Ask Dr. Pat

Dr. Pat Consults: Preventing the Perils of Summer

Boating, Swimming and Biking
Baxter Allen, M.D.

Boats
According to the U.S. Coast Guard, more than 560 people were killed and 2,620 were injured in the more than 4,000 boating accidents that occurred in 2013. Drowning was the cause of 398 of the deaths, and 328 of these drowning victims were not wearing a life vest.

Whenever you go boating, always be prepared with enough personal floatation devices for each person on board. Don’t try to squeeze an extra person on board, as capsizing and falls overboard are the root cause in more than half of boating fatalities.

Make sure to thoroughly inspect your boat, and always have a working VHF radio in case of emergency.

Take a safety course. Forty-one states require at least some training before a person operates a vessel.

Don’t go boating in bad weather.

Always stay hydrated and avoid drinking alcohol. According to the Coast Guard, alcohol was the leading contributing factor in fatal boating accidents; it was listed as the leading factor in 21 percent of the deaths. Operator inattention, improper lookout, operator inexperience, excessive speed and alcohol use ranked as the top five primary contributing factors in accidents.

Swimming
Water Safety: Thousands of Americans drown each year. Drowning is the second leading cause of injury-related death for children age 14 and under. Follow these common-sense precautions for safe summer fun in the water:

  • Always have an adult closely supervise young children any time they are swimming, playing or even bathing in water.
  • Never swim alone or in unsupervised locations. Teach your children to always swim with a buddy.
  • Never drink alcohol before or while swimming or while supervising children.
  • Learn to swim.
  • Properly maintain your pool to help prevent the spread of infectious diseases. Never swallow pool, lake or river water.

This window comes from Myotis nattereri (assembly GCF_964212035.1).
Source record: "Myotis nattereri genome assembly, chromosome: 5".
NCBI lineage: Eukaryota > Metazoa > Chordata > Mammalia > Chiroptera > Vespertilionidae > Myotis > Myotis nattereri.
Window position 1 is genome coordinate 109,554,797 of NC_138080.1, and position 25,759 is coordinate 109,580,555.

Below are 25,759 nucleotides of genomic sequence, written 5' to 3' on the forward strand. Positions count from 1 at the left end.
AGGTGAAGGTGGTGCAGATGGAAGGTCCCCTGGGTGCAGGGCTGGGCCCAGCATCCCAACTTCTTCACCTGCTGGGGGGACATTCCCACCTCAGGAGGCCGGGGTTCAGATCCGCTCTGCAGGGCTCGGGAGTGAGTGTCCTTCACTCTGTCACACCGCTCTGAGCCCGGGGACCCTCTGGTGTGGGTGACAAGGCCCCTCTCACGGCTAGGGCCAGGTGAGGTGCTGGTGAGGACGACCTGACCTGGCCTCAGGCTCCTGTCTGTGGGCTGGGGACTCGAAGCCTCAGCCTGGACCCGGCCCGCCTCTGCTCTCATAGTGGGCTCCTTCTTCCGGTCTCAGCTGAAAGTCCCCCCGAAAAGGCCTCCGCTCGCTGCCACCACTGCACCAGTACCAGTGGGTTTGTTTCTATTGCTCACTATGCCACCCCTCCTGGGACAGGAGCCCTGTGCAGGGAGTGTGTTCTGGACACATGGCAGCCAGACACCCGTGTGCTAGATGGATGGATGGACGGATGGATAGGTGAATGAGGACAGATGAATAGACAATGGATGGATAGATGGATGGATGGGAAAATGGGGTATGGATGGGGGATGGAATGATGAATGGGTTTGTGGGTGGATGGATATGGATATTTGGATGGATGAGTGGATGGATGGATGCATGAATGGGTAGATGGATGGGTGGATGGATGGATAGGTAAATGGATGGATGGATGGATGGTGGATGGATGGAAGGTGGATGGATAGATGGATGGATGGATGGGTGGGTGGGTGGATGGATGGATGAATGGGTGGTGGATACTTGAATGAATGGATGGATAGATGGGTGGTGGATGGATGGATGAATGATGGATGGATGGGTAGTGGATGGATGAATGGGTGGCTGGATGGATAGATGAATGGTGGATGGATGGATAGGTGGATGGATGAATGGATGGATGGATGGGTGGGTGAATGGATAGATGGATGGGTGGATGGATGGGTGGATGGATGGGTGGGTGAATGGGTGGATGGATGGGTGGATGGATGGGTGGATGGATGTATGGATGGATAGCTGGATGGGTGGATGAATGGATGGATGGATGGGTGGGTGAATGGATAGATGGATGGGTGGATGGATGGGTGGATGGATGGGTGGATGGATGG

Biking
Biking has a significantly positive impact on health, despite the risks posed from other vehicles on the road. While the risk of injury or death is higher from bicycling than any other form of ground travel except for motorcycles, multiple studies have shown that its benefits to overall health exceedingly outweigh these risks.

Despite some recent media reports to the contrary, wearing a helmet leads to a significant reduction in the risk of head injury (60 percent), brain injury (50 percent) and death (80 percent).

More people bike during the warm summer months than during the winter, so it should be no surprise that the average number of deaths per day for bicyclists is significantly higher during the summer, peaking at roughly three deaths per day from July through September.

 

Anetta Reszko, M.D. Ph.D., is a dermatologist and dermatologic surgeon; director of New York Skin Institute and a Clinical Assistant Professor of Dermatology at Weill Cornell Medical College; and an Assistant Attending Dermatology at New York Presbyterian Hospital. Dr. Reszko is a board certified dermatologist and a fellow of American Academy of Dermatology, American College of Mohs Surgery, and American Society for Dermatologic Surgery. She has published over 20 scientific research articles, reviews and book chapters. Her clinical practice in Manhattan is focused on early skin cancer detection and treatment, laser surgery.  

Jason S. Kendler, M.D., is a Clinical Associate Professor of Medicine at the Weill Medical College of Cornell University. He is a gradulate of Yale University and the University of Pennsylvania School of Medicine. He completed his post-graduate training at the New York Presbyterian Hospital-Weill Cornell Medical Center, where he served as Chief Medical Resident. Dr. Kendler is now Course Director for Medicine, Patients and Society 2, a course for second year medical students at the Weill Cornell Medical College. He maintains an active practice in Internal Medicine in Manhattan and has a special interest in travel medicine.

Dr. Baxter B. Allen is Chief Resident in the Department of Neurology at Weill Cornell Medical College/New York Presbyterian Hospital. He received his B.S. at the University of Michigan and his M.D. at Weill Cornell Medical College.

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  • Diane Dettmann July 6, 2015 at 6:44 pm

    Thanks so much, Dr. Pat for the helpful reminders. Living in rural Minnesota, deer ticks are a daily concern when working in the garden or walking in the woods. Knowing what to watch for really helps!

    Reply
  • Roz Warren July 6, 2015 at 9:41 am

    Terrific advice! Thanks.

    Reply